The wait goes on for more than an hour until finally, at 11:16 a.m., the clerk calls her name. She walks up to the defense table in a gray skirt suit, patent-leather heels, hoop earrings, hair swept up and back. It’s her usual court attire; she has had to come here every few weeks while she awaits trial, and she always looks professional—nothing like the picture of her that appeared in the press after her arraignment. Her attorney, Joshua Horowitz, heads up to the judge’s bench to confer with the judge and prosecutors. For fifteen minutes, Bell stands alone at the defense table, staring straight ahead while everyone else in the room watches her.
Eventually the official court appearance begins, the one where she can hear what’s going on. As usual, the lawyers spar about what evidence will be shared before the trial, all the while arguing the strength of their case. The gist of the D.A.’s case against Bell and Adams—as described by Jacqueline Kagan, the lead prosecutor, during an earlier court date—is that “by failing to perceive that this child was at specific risk to be injured and to be killed, and not acting as they’re required to act, they committed criminally negligent homicide.”
Prosecutors contend that Bell caused Marchella’s death by not launching a full investigation after the call from the hospital and by not making sure Adams was conducting all the required home visits. In other words, prosecutors allege, if she had done a better job of supervising Adams, and if he had paid closer attention to the family, then he would have picked up on the fact that Marchella was being beaten and deprived of food—and he would’ve taken action to prevent her death. “We know that didn’t occur, because this child was wasting away, having died at eighteen pounds,” Kagan said at Bell’s arraignment, “but for her failure, acting in concert with Mr. Adams, this child would have been removed, because the obvious injuries to this child would have mandated removal or at least medical intervention.”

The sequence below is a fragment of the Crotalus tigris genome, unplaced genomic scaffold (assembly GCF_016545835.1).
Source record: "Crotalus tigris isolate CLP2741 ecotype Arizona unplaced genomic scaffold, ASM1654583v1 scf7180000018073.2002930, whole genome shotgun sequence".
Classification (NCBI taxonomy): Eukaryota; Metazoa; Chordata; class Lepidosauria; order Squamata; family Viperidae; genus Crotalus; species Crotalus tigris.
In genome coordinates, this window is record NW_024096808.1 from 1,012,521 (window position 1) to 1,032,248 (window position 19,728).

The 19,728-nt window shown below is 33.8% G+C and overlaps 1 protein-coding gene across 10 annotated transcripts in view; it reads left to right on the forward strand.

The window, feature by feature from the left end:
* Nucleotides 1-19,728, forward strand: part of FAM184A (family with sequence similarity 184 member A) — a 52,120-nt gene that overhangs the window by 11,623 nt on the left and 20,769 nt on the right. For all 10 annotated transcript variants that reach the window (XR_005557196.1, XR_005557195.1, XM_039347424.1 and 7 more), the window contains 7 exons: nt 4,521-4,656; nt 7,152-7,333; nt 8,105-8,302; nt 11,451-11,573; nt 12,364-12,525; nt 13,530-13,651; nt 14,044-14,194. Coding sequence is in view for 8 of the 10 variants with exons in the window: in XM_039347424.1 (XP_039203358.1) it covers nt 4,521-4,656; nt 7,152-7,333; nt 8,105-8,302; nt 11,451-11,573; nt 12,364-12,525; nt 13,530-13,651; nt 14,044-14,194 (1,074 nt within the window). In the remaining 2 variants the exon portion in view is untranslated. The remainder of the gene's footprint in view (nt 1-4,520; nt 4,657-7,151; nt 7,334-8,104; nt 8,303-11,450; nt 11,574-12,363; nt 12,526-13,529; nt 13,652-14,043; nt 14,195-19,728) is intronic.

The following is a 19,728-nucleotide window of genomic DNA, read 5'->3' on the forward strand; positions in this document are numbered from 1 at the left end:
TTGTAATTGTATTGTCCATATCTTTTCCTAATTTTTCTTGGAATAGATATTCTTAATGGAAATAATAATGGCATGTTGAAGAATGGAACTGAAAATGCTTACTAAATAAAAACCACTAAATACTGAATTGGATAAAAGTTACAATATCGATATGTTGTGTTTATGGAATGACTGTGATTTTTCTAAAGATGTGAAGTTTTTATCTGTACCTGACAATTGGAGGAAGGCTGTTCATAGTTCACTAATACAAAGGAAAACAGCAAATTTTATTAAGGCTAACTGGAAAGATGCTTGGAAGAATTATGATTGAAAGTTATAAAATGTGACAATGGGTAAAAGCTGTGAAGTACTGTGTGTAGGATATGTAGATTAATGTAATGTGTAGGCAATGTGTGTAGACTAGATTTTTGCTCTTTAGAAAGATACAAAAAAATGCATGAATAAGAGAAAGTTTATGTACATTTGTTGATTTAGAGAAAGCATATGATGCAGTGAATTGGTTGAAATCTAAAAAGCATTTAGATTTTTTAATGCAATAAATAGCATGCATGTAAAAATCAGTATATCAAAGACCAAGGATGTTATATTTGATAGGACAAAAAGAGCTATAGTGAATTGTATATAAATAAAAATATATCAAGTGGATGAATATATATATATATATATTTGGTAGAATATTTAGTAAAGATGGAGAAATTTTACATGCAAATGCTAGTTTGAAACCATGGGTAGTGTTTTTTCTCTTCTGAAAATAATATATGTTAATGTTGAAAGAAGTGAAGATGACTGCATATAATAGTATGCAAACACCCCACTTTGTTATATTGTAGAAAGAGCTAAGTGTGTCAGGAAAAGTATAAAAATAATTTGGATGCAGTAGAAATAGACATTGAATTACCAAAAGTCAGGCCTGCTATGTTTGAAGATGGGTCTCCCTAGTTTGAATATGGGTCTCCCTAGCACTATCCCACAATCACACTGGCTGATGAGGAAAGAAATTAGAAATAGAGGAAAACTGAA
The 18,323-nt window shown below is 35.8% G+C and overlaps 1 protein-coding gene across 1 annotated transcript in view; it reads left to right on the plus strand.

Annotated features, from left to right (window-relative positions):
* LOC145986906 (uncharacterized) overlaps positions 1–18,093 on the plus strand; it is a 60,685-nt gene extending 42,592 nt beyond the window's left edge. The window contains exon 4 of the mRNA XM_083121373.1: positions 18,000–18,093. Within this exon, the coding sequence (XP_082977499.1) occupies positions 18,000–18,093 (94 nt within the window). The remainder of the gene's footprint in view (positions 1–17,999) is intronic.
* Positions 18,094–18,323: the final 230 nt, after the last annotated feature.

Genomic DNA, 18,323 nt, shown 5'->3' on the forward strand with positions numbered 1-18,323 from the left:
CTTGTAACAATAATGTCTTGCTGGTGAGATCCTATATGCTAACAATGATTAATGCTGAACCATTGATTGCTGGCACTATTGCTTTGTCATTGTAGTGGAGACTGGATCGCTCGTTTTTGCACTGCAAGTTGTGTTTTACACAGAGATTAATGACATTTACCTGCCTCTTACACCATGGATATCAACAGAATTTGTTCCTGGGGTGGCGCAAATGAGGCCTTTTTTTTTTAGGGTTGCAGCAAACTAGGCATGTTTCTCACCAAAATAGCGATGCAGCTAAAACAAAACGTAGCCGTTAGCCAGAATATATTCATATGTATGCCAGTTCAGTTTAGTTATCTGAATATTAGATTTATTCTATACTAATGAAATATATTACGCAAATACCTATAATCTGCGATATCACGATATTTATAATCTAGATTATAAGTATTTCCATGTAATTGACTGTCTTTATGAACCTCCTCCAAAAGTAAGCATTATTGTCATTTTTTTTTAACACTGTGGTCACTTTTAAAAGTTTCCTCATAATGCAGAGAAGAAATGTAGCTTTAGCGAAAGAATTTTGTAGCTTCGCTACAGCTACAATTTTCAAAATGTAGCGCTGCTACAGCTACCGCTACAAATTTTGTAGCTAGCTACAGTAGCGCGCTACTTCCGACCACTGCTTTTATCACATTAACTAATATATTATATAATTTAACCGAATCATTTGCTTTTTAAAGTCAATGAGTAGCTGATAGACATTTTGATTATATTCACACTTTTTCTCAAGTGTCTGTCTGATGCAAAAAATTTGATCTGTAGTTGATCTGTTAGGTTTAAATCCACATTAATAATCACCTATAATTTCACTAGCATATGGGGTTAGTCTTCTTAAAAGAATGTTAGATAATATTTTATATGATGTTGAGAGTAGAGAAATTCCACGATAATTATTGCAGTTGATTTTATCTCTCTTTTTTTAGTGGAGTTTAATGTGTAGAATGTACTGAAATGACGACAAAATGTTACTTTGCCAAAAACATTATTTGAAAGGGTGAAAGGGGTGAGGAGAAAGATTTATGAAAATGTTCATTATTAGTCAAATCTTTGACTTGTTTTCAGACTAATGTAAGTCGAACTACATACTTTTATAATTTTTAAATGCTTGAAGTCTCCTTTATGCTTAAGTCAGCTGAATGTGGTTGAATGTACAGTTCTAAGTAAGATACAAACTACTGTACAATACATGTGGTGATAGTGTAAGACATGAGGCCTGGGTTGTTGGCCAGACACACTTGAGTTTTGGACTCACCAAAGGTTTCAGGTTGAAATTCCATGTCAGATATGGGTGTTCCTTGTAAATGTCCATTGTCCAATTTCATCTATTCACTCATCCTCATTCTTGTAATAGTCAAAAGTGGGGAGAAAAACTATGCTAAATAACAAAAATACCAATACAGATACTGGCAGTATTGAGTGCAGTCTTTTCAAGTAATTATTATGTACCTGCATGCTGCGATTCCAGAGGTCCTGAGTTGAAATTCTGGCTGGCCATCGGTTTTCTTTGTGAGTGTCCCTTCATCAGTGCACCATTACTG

The case against Adams also includes an allegation of falsifying records. After Marchella’s death, ACS officials told him to go into the computer system and input his past visits to the family. Prosecutors allege that one of the entries he made—about visiting the home on August 12—is false. They argue that if he were at the home three weeks before Marchella’s death, and if he’d looked closely at her, he would’ve noticed her bruises and weight loss. In his defense, Adams’s attorney points to a document showing that Marchella visited an ear-nose-and-throat clinic on July 12 and the workers there noticed nothing amiss.
During a court date in May, Bell started sobbing as soon as she walked out of the courtroom. On this Wednesday, she holds up a little better. It helps that dozens of supporters—union officials and ACS workers—have shown up. If the D.A. had arrested another pair of ACS workers, there might not be nearly as much support. But inside 185 Marcy, everyone knows everyone else’s reputation—which workers do a good job, and which ones are lazy, incompetent, or burned out.
What the workers don’t yet know is that their boss—ACS commissioner John Mattingly—will step down in early September, the bad press from Marchella’s murder trailing him out the door. Meanwhile, Bell’s life remains in limbo. It’s hard to make plans for the future when you don’t know if you’re going to prison. No trial date has been set, and her case could crawl along for another year. This past spring, she graduated with a master’s degree in psychology from Long Island University. Now she’s swimming in student loans, worrying about whether she’ll ever be able to get a job in this field. She still talks to friends at 185 Marcy, and not long ago, she heard that the Hospital Unit there finally got what she always needed: a Sup 1.
These days, the fears that keep Bell up at night concern her own children, her 12-year-old son and 4-year-old daughter. It seems the ultimate irony: the possibility that this whole saga might end with her being removed from her home, taken away from her two kids. For Bell, it’s the most terrifying part of this whole ordeal. In the courtroom, in front of the prosecutors and the reporters, she tries to conceal her fears, but to a former co-worker she admitted the truth. “I’m scared,” she said. “I don’t know what’s going to happen. Do you know I could go to jail for four years? Do you know how old my son will be when I come home?”